Redefining Indigence: Comprehensive National Report Reveals How States Decide Who is “Too Poor” to Hire a Lawyer
Washington, DC (March 18, 2014) -- Marking the 51st anniversary of the Supreme Court's landmark decision in Gideon v. Wainwright, The National Association of Criminal Defense Lawyers (NACDL) today released a report revealing various ways states restrict access to counsel. In particular, states do so by applying unrealistic eligibility guidelines and imposing myriad fees when people are deemed eligible for assigned counsel. Prepared by NACDL’s Indigent Defense Counsel John Gross, Redefining Indigence: Financial Eligibility Guidelines for Assigned Counsel documents how the widely-held belief that if you cannot afford an attorney one will be provided to you free of charge is simply not true. This report serves as a stark reminder that much work remains to secure the meaningful protection of Americans' Sixth Amendment right to counsel.
NACDL President Jerry J. Cox said: "The denial of counsel to those too poor to hire a lawyer based on arbitrary income eligibility guidelines undermines the central tenet of our criminal justice system: that every defendant should stand equal before the law. While woefully underfunding access to counsel under the Sixth Amendment, states are spending exorbitant amounts of taxpayer dollars prosecuting and incarcerating defendants. The information contained in this 50-state survey compellingly makes the case that states must reevaluate how they make eligibility determinations for assigned counsel in order to ensure that those who are too poor to hire a lawyer are not denied their right to counsel."
This 50-State Survey of Financial Eligibility Guidelines for assigned counsel documents how states decide who is "too poor" to hire a lawyer. It identifies which states rely on the Federal Poverty Guidelines when determining eligibility for assigned counsel, and explains the origin of the Federal Poverty Guidelines and how they cannot accurately predict who is "too poor" to hire a lawyer. In addition, the survey looks at how states define "indigency" and whether or not that definition is consistent with ABA standards for Providing Defense Services. It also looks at the fees and costs imposed on supposedly indigent defendants who are assigned counsel. These include application fees, payable at the time a request for counsel is made, and reimbursement fees, payable at the conclusion of the case or over time.
Among other findings, the report reveals a number of ways in which states have attempted to contain costs by reducing the number of defendants who are financially eligible for assigned counsel:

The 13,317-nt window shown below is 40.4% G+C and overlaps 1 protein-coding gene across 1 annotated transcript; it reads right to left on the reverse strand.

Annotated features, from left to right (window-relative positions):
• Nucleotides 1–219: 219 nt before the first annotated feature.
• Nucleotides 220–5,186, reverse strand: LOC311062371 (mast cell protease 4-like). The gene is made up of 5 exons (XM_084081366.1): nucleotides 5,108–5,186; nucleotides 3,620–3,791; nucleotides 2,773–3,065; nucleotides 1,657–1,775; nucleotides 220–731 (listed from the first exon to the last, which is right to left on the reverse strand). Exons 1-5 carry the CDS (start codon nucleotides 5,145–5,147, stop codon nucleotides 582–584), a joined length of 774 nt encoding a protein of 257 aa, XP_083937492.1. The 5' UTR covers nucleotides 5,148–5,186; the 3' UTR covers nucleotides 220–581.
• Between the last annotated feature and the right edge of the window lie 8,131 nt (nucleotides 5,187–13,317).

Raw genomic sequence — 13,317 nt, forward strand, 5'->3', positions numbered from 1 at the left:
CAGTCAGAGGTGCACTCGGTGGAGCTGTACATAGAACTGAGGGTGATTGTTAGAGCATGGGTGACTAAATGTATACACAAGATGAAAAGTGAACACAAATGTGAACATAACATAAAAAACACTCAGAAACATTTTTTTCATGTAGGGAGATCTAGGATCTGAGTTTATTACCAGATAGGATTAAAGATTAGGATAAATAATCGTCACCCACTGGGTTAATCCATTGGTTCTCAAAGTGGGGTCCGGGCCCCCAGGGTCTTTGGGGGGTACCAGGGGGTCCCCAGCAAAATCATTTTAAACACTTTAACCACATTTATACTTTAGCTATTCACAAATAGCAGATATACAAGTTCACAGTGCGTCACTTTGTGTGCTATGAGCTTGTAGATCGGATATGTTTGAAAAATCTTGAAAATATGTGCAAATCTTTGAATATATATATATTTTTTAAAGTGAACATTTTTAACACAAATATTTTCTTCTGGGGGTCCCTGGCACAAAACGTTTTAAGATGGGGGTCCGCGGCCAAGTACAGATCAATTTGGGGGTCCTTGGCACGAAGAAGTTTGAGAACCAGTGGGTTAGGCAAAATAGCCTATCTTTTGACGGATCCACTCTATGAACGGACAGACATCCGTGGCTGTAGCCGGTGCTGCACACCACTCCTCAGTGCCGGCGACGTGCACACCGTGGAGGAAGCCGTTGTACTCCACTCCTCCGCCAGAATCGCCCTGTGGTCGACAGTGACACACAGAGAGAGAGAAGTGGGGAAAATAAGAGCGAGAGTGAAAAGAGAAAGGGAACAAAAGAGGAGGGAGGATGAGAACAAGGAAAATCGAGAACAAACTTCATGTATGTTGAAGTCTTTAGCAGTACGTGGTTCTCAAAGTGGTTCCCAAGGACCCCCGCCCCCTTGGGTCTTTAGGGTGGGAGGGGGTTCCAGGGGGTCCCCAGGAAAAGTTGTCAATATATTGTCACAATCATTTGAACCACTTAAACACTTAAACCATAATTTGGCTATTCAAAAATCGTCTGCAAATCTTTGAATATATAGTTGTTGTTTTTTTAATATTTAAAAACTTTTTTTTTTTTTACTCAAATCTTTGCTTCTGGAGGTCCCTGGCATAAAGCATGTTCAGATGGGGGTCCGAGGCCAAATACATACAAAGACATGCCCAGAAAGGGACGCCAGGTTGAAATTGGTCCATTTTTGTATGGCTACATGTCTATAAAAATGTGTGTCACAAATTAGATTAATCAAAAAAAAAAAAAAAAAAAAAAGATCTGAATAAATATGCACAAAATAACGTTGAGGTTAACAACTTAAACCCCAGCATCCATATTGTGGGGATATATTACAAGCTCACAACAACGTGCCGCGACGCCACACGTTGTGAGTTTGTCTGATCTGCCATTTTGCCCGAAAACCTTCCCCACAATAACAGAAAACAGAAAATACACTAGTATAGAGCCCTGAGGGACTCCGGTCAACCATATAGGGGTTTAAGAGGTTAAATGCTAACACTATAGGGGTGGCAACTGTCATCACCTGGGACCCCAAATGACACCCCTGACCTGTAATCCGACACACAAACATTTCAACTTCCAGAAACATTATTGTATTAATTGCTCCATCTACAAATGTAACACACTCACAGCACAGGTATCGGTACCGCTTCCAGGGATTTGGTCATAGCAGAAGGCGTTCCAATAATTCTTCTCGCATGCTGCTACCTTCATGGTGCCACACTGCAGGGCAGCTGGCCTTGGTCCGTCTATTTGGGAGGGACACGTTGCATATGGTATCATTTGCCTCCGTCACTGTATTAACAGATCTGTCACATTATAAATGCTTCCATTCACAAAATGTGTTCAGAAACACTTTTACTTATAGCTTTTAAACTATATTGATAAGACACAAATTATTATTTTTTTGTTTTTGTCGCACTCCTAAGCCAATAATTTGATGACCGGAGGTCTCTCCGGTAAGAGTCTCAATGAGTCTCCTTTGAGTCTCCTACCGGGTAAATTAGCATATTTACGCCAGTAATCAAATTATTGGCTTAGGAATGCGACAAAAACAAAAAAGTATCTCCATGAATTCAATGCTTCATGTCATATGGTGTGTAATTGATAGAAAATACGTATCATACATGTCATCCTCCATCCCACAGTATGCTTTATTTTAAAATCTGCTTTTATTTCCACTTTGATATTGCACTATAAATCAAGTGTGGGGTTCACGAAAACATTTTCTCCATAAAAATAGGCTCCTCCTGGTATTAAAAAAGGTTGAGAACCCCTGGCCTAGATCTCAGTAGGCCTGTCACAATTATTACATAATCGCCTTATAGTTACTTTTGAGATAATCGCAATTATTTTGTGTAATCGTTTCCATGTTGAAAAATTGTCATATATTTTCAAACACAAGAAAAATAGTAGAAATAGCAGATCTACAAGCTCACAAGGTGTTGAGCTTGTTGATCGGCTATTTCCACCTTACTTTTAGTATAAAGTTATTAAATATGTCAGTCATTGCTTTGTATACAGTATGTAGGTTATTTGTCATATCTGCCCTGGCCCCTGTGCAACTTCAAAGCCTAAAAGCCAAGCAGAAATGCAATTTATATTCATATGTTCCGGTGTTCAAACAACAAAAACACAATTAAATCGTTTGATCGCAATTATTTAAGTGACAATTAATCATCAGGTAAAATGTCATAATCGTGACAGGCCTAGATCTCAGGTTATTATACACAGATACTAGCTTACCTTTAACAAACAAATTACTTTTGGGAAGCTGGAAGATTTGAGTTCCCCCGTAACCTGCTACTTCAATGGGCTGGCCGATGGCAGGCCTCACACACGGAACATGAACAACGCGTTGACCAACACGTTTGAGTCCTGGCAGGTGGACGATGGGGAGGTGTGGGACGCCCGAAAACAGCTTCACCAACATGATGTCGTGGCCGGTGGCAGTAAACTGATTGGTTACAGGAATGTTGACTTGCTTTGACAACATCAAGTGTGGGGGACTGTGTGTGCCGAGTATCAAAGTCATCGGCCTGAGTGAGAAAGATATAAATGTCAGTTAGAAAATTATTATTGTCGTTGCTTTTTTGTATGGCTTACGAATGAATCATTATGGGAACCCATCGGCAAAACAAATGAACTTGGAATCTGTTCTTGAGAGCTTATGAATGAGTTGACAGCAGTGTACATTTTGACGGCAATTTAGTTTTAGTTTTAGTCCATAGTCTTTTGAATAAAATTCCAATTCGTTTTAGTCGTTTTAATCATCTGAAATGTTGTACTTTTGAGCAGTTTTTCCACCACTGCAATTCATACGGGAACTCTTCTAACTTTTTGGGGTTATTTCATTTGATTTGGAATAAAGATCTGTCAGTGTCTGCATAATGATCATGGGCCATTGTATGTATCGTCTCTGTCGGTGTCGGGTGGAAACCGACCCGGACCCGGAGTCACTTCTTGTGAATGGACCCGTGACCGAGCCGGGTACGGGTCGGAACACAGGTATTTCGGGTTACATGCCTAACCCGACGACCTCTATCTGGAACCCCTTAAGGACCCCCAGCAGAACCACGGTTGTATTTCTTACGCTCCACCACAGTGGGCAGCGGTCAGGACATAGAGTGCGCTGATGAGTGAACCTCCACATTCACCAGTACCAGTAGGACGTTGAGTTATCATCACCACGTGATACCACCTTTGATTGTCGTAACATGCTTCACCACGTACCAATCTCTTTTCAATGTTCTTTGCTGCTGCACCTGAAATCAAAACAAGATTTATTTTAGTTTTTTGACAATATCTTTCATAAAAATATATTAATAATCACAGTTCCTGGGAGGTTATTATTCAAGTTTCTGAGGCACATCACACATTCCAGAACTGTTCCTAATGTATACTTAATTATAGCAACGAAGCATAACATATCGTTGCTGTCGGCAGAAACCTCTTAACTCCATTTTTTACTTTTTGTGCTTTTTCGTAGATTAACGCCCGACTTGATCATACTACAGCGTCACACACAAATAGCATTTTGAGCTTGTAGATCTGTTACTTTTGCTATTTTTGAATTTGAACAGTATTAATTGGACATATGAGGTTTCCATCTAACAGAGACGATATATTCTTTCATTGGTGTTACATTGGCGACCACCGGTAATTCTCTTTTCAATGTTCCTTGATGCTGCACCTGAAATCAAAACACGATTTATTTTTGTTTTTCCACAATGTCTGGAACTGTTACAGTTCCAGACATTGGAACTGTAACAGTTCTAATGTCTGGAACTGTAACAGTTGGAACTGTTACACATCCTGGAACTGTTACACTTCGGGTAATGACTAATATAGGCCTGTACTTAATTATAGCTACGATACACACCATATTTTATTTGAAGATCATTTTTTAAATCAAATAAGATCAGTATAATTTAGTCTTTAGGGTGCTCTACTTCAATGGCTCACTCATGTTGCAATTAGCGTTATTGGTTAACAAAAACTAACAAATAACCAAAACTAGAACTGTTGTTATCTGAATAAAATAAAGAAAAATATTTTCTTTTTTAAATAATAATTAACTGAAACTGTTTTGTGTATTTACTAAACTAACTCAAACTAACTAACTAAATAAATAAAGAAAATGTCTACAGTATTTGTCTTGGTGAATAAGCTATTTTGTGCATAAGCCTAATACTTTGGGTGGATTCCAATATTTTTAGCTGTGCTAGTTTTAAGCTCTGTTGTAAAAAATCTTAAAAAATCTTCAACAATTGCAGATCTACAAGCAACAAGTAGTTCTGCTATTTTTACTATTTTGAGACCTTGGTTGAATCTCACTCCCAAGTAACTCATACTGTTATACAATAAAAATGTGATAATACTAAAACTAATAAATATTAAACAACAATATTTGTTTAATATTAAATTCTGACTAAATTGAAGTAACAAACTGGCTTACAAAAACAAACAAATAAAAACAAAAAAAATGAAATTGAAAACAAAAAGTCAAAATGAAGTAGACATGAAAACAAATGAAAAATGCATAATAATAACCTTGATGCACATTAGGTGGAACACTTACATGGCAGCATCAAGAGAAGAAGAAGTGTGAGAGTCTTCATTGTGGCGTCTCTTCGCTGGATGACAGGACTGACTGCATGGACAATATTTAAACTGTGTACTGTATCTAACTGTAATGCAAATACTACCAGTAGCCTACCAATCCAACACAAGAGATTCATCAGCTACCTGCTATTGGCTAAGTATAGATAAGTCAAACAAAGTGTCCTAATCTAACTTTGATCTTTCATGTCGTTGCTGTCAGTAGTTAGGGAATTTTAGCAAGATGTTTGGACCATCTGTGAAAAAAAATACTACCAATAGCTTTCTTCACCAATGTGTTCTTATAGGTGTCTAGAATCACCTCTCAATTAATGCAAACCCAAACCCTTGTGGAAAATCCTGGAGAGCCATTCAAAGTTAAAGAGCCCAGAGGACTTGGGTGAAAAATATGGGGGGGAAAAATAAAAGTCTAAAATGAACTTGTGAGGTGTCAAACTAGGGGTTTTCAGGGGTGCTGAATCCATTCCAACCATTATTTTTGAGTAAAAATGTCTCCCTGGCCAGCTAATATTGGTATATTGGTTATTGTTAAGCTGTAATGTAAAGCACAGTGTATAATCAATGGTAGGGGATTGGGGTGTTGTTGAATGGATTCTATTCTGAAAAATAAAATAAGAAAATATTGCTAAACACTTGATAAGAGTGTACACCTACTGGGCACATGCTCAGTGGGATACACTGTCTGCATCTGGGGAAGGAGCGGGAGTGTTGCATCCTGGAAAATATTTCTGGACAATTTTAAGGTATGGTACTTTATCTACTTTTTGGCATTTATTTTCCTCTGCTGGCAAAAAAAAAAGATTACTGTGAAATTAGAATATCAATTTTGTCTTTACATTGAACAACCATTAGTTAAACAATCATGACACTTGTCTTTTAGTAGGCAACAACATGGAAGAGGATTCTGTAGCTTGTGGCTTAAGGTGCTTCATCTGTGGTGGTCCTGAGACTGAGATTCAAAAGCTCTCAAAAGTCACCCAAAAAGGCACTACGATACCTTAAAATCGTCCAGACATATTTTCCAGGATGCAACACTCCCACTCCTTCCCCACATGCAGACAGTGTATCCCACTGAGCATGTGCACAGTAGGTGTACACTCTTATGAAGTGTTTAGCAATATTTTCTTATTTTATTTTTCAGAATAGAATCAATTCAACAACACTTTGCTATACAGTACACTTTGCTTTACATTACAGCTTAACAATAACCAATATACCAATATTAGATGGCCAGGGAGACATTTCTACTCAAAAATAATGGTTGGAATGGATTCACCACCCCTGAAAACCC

- While states have various definitions of “indigency,” the majority of states rely on the Federal Poverty Guidelines to determine eligibility for assigned counsel, even though those guidelines are of limited value because they are based solely on the cost of food.
- The result is that in Georgia, Maine, Missouri and Virginia, a defendant earning less than $15,000 a year may be ineligible to receive state funded representation because they have an income slightly above 125 percent of the federal poverty guidelines but are eligible for federal assistance through WIC, SNAP, the School Lunch Program, LIHEAPS, and CHIPS.
- While just over one third of the states have adopted standards which make it clear that the posting of bond is not a justification for denying a defendant assigned counsel, one fifth of the states have standards that explicitly identify the posting of bond as a consideration when determining eligibility for assigned counsel.
- While some states find defendants who are already receiving certain needs-based federal benefits automatically eligible for assigned counsel, other states actually consider these benefits as “income” when making eligibility determinations.
- Virtually every state has some requirement that indigent defendants either make a contribution or reimburse the state for the costs of representation and one third have application fees for assigned counsel.
Redefining Indigence: Financial Eligibility Guidelines for Assigned Counsel is the second part of NACDL's study, Gideon at 50: A Three-Part Examination of Indigent Defense in America. Links to this report as well as to part one of this project -- Rationing Justice: The Underfunding of Assigned Counsel Systems -- are available at www.nacdl.org/gideonat50. And to access additional resources and learn more about NACDL's extensive work in the area of indigent defense, please visit www.nacdl.org/indigentdefense.
Ivan Dominguez, Director of Public Affairs and Communications, (202) 465-7662 or email@example.com.